Also, beware of any pipes that are exposed to outdoor temperatures in the winter. These pipes should be insulated or left dripping in order to prevent freezing and cracking.
This section of your plumbing is concerned only with your water heater, which is also an unsung hero in your home. That’s because you don’t think about how comfortable it makes your life – until it malfunctions. And all water heaters eventually break. The results can be quite messy, with flooded basements and possible water damage. That is why it is important you keep track of the age of water heater, and have it checked if it is nearing 8 years of use (if it’s electric) or 6 years (if it’s gas powered). To determine the age of your heater, located its manufacturer’s sticker. On it is a serial number that starts with a letter. That letter stands for the month of the year in which it was manufactured. The two numbers that follow the letter denote the year in which it was manufactured. For instance, the serial number A221069367 reveals that the water heater in question was produced in January 2022 (B is code for February, C for March, and so on). If your heater was manufactured 8-10 years ago or you have problems with it, please call us and let us inspect it ASAP.
Signs of a water heater nearing the end of its life include:
- Rust – This will develop on the tank itself or show up in the hot water coming out of your faucet.
- Noise – Failing heaters often make rumbling noises.
- Leaks – Any water on the floor around the tank is a sign of a small leak that could quickly turn bigger.
Also, be aware if you are suddenly struggling to achieve/maintain hot water. This does not necessarily mean you need to replace the heater but that it requires an adjustment. It could also mean that your hot water heater is too small for your household needs.
A failing water heater can be easily replaced by a professional plumber. But if you allow the water heater to break, it could end up leaking its contents all over your basement or crawlspace floor, making for a nasty surprise.
These pipes remove dirty and used water and maintain the cleanliness of your home. These include the drains that lead from your sinks, showers/tubs, washing machine, and dishwasher – as well as your toilets. Each of these pipes have vents, traps, and (likely) cleanouts, in order to make them function properly and easier to repair/clean.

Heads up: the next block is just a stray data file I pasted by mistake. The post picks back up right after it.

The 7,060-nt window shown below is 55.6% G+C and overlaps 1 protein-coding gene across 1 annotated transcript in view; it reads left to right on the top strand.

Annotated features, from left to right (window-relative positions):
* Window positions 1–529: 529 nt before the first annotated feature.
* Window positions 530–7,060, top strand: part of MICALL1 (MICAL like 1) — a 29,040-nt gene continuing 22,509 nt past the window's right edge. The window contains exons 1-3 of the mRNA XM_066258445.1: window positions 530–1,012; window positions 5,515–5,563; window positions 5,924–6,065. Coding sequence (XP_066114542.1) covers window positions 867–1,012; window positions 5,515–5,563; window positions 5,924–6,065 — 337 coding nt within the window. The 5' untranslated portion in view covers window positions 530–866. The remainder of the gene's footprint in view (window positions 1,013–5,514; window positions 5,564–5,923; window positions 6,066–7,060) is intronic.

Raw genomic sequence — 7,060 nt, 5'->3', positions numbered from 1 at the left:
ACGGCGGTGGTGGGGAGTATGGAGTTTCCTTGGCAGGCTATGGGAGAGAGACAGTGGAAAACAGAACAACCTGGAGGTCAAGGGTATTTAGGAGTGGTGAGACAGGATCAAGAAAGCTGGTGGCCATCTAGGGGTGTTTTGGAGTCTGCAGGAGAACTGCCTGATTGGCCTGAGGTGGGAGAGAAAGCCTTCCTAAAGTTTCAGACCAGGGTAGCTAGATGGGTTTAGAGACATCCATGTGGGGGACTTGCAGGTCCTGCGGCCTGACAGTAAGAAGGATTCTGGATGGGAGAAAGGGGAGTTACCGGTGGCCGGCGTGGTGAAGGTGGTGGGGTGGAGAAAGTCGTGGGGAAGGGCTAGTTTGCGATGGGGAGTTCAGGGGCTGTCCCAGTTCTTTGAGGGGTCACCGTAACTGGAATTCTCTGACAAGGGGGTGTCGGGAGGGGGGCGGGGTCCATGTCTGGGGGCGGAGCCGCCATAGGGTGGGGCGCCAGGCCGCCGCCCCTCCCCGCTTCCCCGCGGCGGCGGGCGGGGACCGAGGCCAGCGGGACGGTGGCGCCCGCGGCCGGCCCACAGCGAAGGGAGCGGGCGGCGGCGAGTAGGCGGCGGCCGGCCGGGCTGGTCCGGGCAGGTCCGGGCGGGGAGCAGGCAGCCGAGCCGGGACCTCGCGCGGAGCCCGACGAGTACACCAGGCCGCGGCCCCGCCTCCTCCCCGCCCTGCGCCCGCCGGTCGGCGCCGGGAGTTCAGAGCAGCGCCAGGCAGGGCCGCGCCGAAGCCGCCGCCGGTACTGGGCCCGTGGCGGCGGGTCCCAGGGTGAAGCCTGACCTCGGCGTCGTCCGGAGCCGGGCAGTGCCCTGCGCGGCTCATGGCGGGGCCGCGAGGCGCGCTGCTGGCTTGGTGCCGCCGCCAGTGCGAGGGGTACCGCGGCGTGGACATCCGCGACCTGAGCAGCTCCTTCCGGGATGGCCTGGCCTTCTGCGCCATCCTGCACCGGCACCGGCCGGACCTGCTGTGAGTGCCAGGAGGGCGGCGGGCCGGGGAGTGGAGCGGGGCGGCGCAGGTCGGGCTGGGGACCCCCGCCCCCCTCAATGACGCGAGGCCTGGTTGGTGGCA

Depending on where you live, your sewage piping will also lead either to a municipal sewage system or to a septic tank (which must be emptied every so often).
Any of your drainage pipes can crack and fail but – by their nature – are much more susceptible to clogs. Small clogs can be simply dealt with by DIY methods, including chemicals and plumbing snakes. However, it is important to note how often clogs happen and to note that chemicals and snakes can also do much to damage pipes over time. So, do not consistently turn to these options to deal with backups and clogs, especially when it comes to sewage.
Any leaks that include sewage piping should be dealt with by a professional, as they can contaminate areas of your home and be dangerous to people and pets.
Your plumbing is a major part of your health and comfort, and that is why it is important to understand how it works, how to maintain it – and when you need help with a problem.
With all that in mind, know that Conditioned Air Systems is here to help with whatever your plumbing needs entail. Led by plumbing master John Payne – founder of Payne Plumbing – Conditioned Air is putting the same commitment and mastery it has in HVAC to the plumbing business. And, under Payne’s guidance, we now offer the same full range of expertise, customer service, and flexibility that you have come to expect from Conditioned Air’s HVAC services.
Payne, a north Georgia native, grew up in the plumbing industry and obtained his unrestricted master plumbing license over 25 years ago. He founded Payne Plumbing shortly thereafter. Thanks to John’s guidance, we will happily tackle any job, no matter the size or situation. And you can expect our plumbers to:
- Arrive on time
- Install it or repair it right, the first time
- Give you a fixed price with no hidden surprises
- Be friendly and professional
Just like our HVAC services, we offer 24/7 and emergency plumbing services to attend to your every need.